Cataloging on the edge

The first major assignment for my Cataloging class was to round up 20 books and create catalog entries for them. Any books, so long as no more than three were “literature.” After getting stuck for a while on trying to decide what exactly “literature” was, I settled on my books (mostly non-fiction, which apparently was the goal), and dove in.

This was hard.

This was hard because there are no good resources out there (that I know of, or that my class knows of) for exactly how to “catalog a book.” This astonished me, since a system that allows many many people to contribute data is exquisitely vulnerable to any inconsistencies in how those records are created. Surely there are standard rules for what information to include, where to find it, and how to express it?

Kind of.

The currently cataloging ruleset, RDA (Resource Description and Access), sets forth guidelines about what kind of content should go into a bibliographic record, but not how to format it. RDA seeks to implement FRBR (Functional Requirements for Bibliographic Records), which is a statement of cataloging philosophy and what user needs are out there. FRBR also contains an entity-relationship diagram that traces out how works, creators, and subjects are (or should be?) connected. FRBR is silent on how to actually create a record, though.

Further, no real system out there actually implements FRBR yet, and even RDA only spells out a partial path to it (parts of RDA are not yet defined, like what kind of relationships between subjects should be captured).

In the meantime, real systems use something called MARC (MAchine-Readable Cataloging) to encode bibliographic records. So that’s what we used to catalog our 20 books. MARC provides some guidelines about formatting (e.g., when to end a field with a period and what field separators to use) but is silent on other aspects like capitalization and bigger questions like where to get the required information from. For example, how do you go about extracting the publication date from a book? How should you express the author’s name?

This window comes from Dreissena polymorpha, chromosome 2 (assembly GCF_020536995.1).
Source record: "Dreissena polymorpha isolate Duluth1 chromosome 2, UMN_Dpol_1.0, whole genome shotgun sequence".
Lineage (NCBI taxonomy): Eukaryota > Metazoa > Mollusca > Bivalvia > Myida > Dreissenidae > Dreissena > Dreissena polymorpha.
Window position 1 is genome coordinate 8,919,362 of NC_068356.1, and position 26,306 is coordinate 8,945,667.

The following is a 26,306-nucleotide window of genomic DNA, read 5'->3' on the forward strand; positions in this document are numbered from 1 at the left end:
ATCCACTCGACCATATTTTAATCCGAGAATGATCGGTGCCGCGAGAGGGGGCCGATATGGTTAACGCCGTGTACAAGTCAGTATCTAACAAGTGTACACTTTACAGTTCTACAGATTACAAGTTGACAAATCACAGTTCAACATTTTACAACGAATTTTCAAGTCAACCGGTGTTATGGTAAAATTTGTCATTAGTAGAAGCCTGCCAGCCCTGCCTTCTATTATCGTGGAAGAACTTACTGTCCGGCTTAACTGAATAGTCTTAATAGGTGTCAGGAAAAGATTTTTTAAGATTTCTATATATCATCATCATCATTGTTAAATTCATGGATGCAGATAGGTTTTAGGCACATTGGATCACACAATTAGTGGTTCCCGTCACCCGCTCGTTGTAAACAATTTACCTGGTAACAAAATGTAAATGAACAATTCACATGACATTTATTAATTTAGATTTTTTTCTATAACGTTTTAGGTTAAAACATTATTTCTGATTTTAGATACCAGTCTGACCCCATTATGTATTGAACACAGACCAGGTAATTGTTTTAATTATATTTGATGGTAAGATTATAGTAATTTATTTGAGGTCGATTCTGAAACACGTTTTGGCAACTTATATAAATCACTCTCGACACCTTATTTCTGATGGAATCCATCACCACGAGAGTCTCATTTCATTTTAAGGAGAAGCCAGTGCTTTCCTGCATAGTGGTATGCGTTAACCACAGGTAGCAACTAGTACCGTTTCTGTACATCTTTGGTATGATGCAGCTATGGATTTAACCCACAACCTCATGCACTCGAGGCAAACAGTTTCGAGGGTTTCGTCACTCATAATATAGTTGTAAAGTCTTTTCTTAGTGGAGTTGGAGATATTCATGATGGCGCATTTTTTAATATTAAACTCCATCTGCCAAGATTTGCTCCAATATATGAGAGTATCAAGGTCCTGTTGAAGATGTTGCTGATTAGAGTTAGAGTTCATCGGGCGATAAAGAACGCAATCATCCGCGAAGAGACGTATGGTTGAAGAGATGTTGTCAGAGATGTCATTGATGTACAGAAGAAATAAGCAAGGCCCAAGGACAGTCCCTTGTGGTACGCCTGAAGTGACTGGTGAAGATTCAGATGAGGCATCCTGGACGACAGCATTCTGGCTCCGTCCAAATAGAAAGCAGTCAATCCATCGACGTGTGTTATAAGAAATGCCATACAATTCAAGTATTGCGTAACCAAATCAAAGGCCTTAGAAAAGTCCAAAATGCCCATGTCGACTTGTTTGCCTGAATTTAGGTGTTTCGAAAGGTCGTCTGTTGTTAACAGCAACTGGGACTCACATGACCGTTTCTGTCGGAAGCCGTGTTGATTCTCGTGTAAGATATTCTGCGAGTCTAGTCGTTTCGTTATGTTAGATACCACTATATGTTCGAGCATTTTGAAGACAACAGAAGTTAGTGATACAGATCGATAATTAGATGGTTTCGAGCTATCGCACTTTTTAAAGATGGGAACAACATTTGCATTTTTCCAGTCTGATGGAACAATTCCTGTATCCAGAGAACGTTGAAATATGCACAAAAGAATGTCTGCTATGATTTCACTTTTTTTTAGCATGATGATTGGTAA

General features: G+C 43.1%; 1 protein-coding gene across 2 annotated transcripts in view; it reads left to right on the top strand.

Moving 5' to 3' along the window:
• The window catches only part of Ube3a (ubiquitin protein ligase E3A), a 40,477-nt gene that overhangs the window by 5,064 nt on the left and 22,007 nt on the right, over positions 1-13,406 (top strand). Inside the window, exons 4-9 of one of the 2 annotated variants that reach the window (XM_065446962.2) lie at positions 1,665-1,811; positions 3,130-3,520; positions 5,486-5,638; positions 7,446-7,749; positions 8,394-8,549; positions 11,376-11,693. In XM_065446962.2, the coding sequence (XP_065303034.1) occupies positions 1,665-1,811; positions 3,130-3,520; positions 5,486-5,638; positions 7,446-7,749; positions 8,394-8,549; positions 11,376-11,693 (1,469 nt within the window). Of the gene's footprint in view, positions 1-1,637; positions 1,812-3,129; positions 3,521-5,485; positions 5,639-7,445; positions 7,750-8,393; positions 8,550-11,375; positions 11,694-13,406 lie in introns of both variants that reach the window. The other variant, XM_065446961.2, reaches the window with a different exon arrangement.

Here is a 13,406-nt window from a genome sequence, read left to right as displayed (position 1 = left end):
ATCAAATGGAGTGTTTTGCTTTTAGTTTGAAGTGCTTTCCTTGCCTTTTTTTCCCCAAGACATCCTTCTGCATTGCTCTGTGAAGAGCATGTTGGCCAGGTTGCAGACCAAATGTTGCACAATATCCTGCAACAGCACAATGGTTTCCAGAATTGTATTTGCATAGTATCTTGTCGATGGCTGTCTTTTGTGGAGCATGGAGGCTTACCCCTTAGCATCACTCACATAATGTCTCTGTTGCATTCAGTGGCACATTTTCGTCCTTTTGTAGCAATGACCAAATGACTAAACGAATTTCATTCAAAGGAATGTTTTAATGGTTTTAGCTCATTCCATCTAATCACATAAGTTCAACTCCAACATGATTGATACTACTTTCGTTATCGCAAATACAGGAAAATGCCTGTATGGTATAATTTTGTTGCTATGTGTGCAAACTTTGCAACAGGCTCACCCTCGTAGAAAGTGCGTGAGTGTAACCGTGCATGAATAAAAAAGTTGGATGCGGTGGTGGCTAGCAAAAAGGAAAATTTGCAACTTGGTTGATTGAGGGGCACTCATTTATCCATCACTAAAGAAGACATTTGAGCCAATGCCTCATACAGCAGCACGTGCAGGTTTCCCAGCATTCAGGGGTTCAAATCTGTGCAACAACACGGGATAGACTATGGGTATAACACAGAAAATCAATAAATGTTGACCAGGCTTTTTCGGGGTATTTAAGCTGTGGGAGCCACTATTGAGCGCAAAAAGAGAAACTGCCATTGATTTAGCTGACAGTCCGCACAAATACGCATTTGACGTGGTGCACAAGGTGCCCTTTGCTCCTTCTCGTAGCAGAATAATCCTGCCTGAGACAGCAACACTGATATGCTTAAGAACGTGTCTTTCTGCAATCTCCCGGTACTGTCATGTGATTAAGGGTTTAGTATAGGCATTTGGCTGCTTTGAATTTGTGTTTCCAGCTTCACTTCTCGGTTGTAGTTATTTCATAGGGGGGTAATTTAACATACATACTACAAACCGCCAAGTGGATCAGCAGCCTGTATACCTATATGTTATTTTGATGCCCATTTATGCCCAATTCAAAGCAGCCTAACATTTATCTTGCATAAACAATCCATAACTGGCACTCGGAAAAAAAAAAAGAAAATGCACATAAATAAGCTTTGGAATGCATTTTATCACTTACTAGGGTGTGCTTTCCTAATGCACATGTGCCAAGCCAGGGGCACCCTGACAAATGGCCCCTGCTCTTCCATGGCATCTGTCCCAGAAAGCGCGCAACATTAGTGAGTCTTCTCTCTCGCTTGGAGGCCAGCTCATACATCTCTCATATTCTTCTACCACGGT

Here’s where the assignment gets pedagogically interesting, for two reasons.

First, we were operating at the “pleasantly frustrating” level. James Paul Gee listed this as an effectively learning principle in his guide to “Good Video Games and Good Learning.” He suggested that a good learning challenge stays within, but at the edge of, the student’s “regime of competence.” We weren’t just executing a set of well understood rules; instead, there is a lot of ambiguity and nuance, and each question pushed us to dig deeper.

Second, we were working with books in the wild. I gather that most cataloging professors assign their students the same set of books to practice cataloging on. The real answer is known, any questions or gotchas have already been anticipated, and the result is a controlled, sandbox experience.

My professor instead flung the doors wide open and let us each pick our own 20 books, without any sense of what would turn out to be easy or hard to catalog. The result was a chaotic, challenging, and ultimately far more educational experience.

This approach only worked because we had a discussion forum and a professor who monitored it assiduously. Students plastered the forum with questions. “What if the book is a translation?” “What if the pages aren’t numbered?” “What if there are multiple publishers?” Our professor responded quickly to every question, and over time I realized that I was quite possibly learning more from the forum than from my own small set of 20 books. With 88 students, we had something like 1700 books being catalogued (some are duplicates), and the array of issues that came up was dazzling. It was great to have the practice of actually creating my own records (and hunting down resources to allow me to deal with my books’ issues), but it was also fantastic to get to eavesdrop on my classmates’ questions and learn vicariously through them.

In that assignment, we only had to create fields for each book’s title, publisher, publication date, etc. The next assignment had us add the authorized form of the author’s name, and we are just about to revisit our records again to add appropriate subject headings. Each iteration makes our records richer and increases our understanding of the cataloging process. And I have to applaud Prof. Mary Bolin for structuring the process in such an interesting and valuable way.

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